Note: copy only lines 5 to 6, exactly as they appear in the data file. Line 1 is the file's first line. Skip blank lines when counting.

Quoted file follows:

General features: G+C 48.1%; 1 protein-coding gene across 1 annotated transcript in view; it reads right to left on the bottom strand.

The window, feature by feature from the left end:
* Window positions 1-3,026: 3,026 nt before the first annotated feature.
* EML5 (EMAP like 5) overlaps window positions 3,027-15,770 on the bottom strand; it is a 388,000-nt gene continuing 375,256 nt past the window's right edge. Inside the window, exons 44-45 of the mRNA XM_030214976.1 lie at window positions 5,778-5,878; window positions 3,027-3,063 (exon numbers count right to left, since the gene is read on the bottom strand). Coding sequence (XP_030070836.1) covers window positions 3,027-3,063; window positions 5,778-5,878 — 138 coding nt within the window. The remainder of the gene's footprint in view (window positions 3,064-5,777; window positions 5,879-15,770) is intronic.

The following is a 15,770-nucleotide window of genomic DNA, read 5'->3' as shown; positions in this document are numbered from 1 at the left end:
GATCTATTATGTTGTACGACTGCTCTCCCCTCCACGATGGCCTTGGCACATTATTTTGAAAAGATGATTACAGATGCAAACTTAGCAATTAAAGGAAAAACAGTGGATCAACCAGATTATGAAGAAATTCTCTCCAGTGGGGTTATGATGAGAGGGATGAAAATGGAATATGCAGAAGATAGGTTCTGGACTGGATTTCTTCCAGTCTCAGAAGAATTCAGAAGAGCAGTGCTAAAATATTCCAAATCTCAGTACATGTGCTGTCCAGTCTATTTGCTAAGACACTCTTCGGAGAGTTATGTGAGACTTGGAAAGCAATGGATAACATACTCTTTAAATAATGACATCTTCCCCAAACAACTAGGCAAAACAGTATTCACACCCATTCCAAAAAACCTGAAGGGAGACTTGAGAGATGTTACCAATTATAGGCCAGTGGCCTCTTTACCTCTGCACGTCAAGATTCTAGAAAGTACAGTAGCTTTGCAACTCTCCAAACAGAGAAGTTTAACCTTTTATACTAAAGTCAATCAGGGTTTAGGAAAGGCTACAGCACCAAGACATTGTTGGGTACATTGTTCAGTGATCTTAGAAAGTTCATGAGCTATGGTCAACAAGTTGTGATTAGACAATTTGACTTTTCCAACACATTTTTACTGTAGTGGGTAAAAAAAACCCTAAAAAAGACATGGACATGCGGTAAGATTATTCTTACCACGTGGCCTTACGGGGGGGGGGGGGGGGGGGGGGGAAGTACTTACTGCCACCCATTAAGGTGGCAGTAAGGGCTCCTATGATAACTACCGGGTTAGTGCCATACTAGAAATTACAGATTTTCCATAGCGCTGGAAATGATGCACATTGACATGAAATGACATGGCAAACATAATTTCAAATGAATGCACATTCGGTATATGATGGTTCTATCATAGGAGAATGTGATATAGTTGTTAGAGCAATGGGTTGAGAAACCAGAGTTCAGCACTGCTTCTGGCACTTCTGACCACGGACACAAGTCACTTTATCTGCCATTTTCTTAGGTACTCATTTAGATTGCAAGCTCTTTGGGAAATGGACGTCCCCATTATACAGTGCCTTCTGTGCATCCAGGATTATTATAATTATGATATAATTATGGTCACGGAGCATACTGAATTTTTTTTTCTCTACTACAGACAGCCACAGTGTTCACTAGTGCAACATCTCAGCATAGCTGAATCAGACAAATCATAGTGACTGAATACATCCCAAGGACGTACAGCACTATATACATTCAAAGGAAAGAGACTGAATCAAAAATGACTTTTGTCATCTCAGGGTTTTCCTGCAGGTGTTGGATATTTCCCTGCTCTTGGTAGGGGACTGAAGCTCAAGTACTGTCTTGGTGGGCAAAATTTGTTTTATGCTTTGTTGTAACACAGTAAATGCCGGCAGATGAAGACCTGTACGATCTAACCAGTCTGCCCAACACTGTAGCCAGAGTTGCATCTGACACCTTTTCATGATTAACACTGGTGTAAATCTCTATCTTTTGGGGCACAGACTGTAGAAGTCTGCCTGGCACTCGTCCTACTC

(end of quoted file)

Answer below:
The following is a 15,770-nucleotide window of genomic DNA, read 5'->3' as shown; positions in this document are numbered from 1 at the left end:
GATCTATTATGTTGTACGACTGCTCTCCCCTCCACGATGGCCTTGGCACATTATTTTGAAAAGATGATTACAGATGCAAACTTAGCAATTAAAGGAAAAACAGTGGATCAACCAGATTATGAAGAAATTCTCTCCAGTGGGGTTATGATGAGAGGGATGAAAATGGAATATGCAGAAGATAGGTTCTGGACTGGATTTCTTCCAGTCTCAGAAGAATTCAGAAGAGCAGTGCTAAAATATTCCAAATCTCAGTACATGTGCTGTCCAGTCTATTTGCTAAGACACTCTTCGGAGAGTTATGTGAGACTTGGAAAGCAATGGATAACATACTCTTTAAATAATGACATCTTCCCCAAACAACTAGGCAAAACAGTATTCACACCCATTCCAAAAAACCTGAAGGGAGACTTGAGAGATGTTACCAATTATAGGCCAGTGGCCTCTTTACCTCTGCACGTCAAGATTCTAGAAAGTACAGTAGCTTTGCAACTCTCCAAACAGAGAAGTTTAACCTTTTATACTAAAGTCAATCAGGGTTTAGGAAAGGCTACAGCACCAAGACATTGTTGGGTACATTGTTCAGTGATCTTAGAAAGTTCATGAGCTATGGTCAACAAGTTGTGATTAGACAATTTGACTTTTCCAACACATTTTTACTGTAGTGGGTAAAAAAAACCCTAAAAAAGACATGGACATGCGGTAAGATTATTCTTACCACGTGGCCTTACGGGGGGGGGGGGGGGGGGGGGGGAAGTACTTACTGCCACCCATTAAGGTGGCAGTAAGGGCTCCTATGATAACTACCGGGTTAGTGCCATACTAGAAATTACAGATTTTCCATAGCGCTGGAAATGATGCACATTGACATGAAATGACATGGCAAACATAATTTCAAATGAATGCACATTCGGTATATGATGGTTCTATCATAGGAGAATGTGATATAGTTGTTAGAGCAATGGGTTGAGAAACCAGAGTTCAGCACTGCTTCTGGCACTTCTGACCACGGACACAAGTCACTTTATCTGCCATTTTCTTAGGTACTCATTTAGATTGCAAGCTCTTTGGGAAATGGACGTCCCCATTATACAGTGCCTTCTGTGCATCCAGGATTATTATAATTATGATATAATTATGGTCACGGAGCATACTGAATTTTTTTTTCTCTACTACAGACAGCCACAGTGTTCACTAGTGCAACATCTCAGCATAGCTGAATCAGACAAATCATAGTGACTGAATACATCCCAAGGACGTACAGCACTATATACATTCAAAGGAAAGAGACTGAATCAAAAATGACTTTTGTCATCTCAGGGTTTTCCTGCAGGTGTTGGATATTTCCCTGCTCTTGGTAGGGGACTGAAGCTCAAGTACTGTCTTGGTGGGCAAAATTTGTTTTATGCTTTGTTGTAACACAGTAAATGCCGGCAGATGAAGACCTGTACGATCTAACCAGTCTGCCCAACACTGTAGCCAGAGTTGCATCTGACACCTTTTCATGATTAACACTGGTGTAAATCTCTATCTTTTGGGGCACAGACTGTAGAAGTCTGCCTGGCACTCGTCCTACTC